Stick a monkey on a typewriter, let him hit keys all day, and what will you get? Gibberish, probably. But what if you’re prepared to wait longer than a day? Much longer than a day. Infinitely long, say. In that case, the monkey will produce the complete works of Shakespeare. And indeed any and every other work of literature that’s ever been written.

This is from Wikipedia:

The infinite monkey theorem states that a monkey hitting keys at random on a typewriter keyboard for an infinite amount of time will almost surely type any given text, such as the complete works of William Shakespeare.

Infinity is a tricky but important concept in mathematics generally. We saw the appearance of infinity in a recent post, where we looked at the infinite sequence of numbers

1, 1/2, 1/4, 1/8,….

and asked what their sum would be. And it turned out to be 2. In practice, you can never really add infinitely many numbers, but you can add more and more terms in the sequence, and the more you add the closer you will get to 2. Moreover, you can get as close to 2 as you like by adding sufficiently many terms in the sequence. It’s in this sense that the sum of the infinite sequence is 2.

In Statistics the concept of infinity and infinite sums is equally important, as we’ll discuss in a future post. But meantime… the infinite monkey theorem. What this basically says is that if something can happen in an experiment, and you repeat that experiment often enough, then eventually it will happen.

Sort of. There’s still a possibility that it won’t – the monkey could, by chance, just keep hitting the letter ‘a’ totally at random forever, for example – but that possibility has zero probability. That’s the ‘almost surely’ bit in the Wikipedia definition. On the other hand, with probability 1 – which is to say complete certainty – the monkey will eventually produce the complete works of Shakespeare.

Let’s look at the calculations, which are very similar to those in another recent post.

There are roughly 50 keys on a keyboard, so assuming the monkey is just hitting keys at random, the probability that the first key stroke matches the first letter of Shakespeare’s works is 1/50. Similarly, the probability the second letter matches is also 1/50. So to get the first two matching it’s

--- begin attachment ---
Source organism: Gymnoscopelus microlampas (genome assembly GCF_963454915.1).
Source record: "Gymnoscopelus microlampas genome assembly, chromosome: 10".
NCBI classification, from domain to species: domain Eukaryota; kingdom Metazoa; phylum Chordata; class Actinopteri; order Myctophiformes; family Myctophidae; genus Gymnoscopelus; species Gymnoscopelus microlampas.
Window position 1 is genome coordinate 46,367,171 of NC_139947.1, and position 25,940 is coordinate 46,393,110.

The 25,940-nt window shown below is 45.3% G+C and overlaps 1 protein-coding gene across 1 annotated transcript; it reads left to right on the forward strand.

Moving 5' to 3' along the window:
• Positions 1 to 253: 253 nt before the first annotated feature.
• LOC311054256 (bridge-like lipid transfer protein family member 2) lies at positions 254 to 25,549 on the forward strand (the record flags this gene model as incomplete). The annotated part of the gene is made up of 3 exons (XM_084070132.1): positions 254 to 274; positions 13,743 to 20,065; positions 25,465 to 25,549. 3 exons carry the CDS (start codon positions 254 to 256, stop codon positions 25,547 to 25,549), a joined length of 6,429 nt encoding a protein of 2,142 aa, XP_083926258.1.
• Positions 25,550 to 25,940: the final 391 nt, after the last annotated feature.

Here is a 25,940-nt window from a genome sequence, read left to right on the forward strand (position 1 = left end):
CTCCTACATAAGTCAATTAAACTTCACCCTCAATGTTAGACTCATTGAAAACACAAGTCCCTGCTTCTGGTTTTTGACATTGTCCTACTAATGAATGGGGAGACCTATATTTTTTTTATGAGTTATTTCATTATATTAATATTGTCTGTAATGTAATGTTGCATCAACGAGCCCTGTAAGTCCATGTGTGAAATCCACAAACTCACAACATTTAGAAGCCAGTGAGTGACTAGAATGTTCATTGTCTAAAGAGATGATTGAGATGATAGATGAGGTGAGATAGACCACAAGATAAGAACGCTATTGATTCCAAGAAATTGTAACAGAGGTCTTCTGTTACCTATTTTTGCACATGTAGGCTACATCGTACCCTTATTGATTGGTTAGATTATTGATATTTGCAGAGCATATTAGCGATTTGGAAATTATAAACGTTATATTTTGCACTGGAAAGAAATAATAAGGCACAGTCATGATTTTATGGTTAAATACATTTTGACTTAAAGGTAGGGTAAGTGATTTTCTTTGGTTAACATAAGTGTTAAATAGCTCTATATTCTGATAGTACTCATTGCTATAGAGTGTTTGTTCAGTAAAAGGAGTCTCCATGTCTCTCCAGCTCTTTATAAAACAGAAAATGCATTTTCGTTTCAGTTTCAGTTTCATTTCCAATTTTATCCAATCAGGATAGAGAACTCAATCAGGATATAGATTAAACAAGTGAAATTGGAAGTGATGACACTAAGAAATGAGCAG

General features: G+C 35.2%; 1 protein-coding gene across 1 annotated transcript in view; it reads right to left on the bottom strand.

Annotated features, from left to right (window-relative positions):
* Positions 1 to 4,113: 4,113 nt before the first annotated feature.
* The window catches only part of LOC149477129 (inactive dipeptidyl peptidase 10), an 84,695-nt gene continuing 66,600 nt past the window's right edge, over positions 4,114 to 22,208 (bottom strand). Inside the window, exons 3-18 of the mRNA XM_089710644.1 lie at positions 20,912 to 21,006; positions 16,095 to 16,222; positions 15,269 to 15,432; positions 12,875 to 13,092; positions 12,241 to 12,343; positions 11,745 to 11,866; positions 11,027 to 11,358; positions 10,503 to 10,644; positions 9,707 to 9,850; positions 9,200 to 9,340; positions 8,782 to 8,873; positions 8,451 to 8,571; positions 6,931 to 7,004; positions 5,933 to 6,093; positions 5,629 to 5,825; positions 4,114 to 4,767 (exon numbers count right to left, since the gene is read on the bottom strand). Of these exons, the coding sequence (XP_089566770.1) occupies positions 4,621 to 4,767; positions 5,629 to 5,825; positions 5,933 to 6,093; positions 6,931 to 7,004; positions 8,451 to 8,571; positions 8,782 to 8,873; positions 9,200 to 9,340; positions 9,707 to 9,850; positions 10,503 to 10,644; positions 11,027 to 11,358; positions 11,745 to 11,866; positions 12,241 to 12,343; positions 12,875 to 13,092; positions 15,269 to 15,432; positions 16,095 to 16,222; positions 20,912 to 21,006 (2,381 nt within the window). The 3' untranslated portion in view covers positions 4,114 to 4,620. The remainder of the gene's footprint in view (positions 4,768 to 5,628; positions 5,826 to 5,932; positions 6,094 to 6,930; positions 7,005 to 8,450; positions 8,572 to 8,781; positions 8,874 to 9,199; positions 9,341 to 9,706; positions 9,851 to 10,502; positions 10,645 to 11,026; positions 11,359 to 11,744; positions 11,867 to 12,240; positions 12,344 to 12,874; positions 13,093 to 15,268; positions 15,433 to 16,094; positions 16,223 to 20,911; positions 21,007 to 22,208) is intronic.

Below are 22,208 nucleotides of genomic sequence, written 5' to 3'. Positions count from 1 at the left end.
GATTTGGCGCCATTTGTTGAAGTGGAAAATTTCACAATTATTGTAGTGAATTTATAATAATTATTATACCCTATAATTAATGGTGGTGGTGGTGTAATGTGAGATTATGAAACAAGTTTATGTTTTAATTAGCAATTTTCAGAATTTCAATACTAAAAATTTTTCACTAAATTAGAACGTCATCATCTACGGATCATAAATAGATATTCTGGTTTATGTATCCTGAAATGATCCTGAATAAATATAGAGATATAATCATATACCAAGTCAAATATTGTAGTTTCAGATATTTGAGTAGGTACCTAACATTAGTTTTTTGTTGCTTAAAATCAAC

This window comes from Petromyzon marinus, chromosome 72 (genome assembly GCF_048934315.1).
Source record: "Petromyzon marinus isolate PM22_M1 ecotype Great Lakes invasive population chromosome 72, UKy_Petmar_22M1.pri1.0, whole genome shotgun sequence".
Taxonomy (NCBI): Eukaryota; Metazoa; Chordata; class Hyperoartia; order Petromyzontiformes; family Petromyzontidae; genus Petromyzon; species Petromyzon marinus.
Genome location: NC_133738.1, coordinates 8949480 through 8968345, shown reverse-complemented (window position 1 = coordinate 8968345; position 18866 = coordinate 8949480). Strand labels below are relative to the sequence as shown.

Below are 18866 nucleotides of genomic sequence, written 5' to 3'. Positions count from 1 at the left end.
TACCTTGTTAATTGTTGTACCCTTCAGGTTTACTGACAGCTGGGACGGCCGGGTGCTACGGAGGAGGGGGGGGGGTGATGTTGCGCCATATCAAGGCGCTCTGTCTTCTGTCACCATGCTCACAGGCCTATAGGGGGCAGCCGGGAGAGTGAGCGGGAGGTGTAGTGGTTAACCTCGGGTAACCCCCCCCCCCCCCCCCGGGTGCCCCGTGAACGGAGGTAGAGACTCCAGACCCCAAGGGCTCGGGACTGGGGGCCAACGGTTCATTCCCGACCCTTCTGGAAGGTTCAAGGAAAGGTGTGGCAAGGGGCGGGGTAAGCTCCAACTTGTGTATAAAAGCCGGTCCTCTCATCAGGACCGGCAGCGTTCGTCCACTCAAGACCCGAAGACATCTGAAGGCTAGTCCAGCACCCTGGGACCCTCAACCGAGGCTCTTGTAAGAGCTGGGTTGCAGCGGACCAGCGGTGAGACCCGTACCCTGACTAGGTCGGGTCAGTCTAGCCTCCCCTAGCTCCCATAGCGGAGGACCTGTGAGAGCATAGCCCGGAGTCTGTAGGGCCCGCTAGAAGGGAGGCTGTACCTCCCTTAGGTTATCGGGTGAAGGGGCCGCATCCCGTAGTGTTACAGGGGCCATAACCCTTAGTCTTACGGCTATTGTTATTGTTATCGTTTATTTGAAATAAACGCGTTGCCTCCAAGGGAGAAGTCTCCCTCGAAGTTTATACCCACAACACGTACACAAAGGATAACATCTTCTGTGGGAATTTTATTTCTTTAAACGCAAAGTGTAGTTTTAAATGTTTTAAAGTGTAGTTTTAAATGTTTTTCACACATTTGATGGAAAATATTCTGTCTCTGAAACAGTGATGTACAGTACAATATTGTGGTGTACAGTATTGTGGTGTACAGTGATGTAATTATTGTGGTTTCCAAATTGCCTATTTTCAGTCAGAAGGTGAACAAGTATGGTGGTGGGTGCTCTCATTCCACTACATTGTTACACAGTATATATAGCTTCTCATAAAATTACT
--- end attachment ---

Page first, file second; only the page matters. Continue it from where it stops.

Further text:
$1/50 \times 1/50$

Our monkey keeps hitting keys and at each new key stroke, the probability that the match-up continues is multiplied by 1/50. This probability gets small very, very quickly. But it never gets to zero.

Now, if the monkey has to hit N keys to have produced a text as long as the works of Shakespeare, by this argument he’ll get a perfect match with probability

$p=(1/50)^N$

This will be a phenomenally small number. Virtually zero. But, crucially, not zero. Because if our tireless monkey repeats that exercise a large number of times, let’s say M times, then the probability he’ll produces Shakespeare’s works at least once is

$Q = 1-(1-p)^M$

And since p is bigger than zero – albeit only slightly bigger than zero –  then Q gets bigger with N. And just as the sum of the numbers 1, 1/2, 1/4, … gets closer and closer to 2 as the number of terms increases, so Q can be made as close to 1 as we like by choosing M large enough.

Loosely speaking, when M is infinity, the probability is 1. And even more loosely: given an infinite amount of time our monkey is bound to produce the complete works of Shakespeare.

Obviously, both the monkey and the works of Shakespeare are just metaphors, and the idea has been expressed in many different forms in popular culture.  Here’s Eminem’s take on it, for example:

# At The Intersection

You’ll remember Venn diagrams from school. They’re essentially a mathematical tool for laying out the information in partially overlapping sets. And in statistics they are often used in the same way for showing the possible outcomes in events which might overlap.

For example, here’s a Venn diagram showing the relationship between whales and fish:

Whales and fish have some properties that are unique, but they also have some features in common. These are all shown in the appropriate parts of the diagram, with the common elements falling in the part of the sets that overlap – the so-called intersection.

With this in mind, I recently came across the following Venn poem titled ‘At the Intersection’ written by Brian Bilston:

You can probably work it out. There are three poems in total:  separate ones for ‘him’ and ‘her’ and their intersection. Life seen from two different perspectives, the result of which is contained in the intersection.

Genius.

# One-in-a-million

Suppose you can play on either of 2 slot machines:

1. Slot machine A pays out with probability one in a million.
2. Slot machine B pays out with probability one in 10.

Are you more likely to get a payout with one million attempts with slot machine A or with 10 attempts on slot machine B?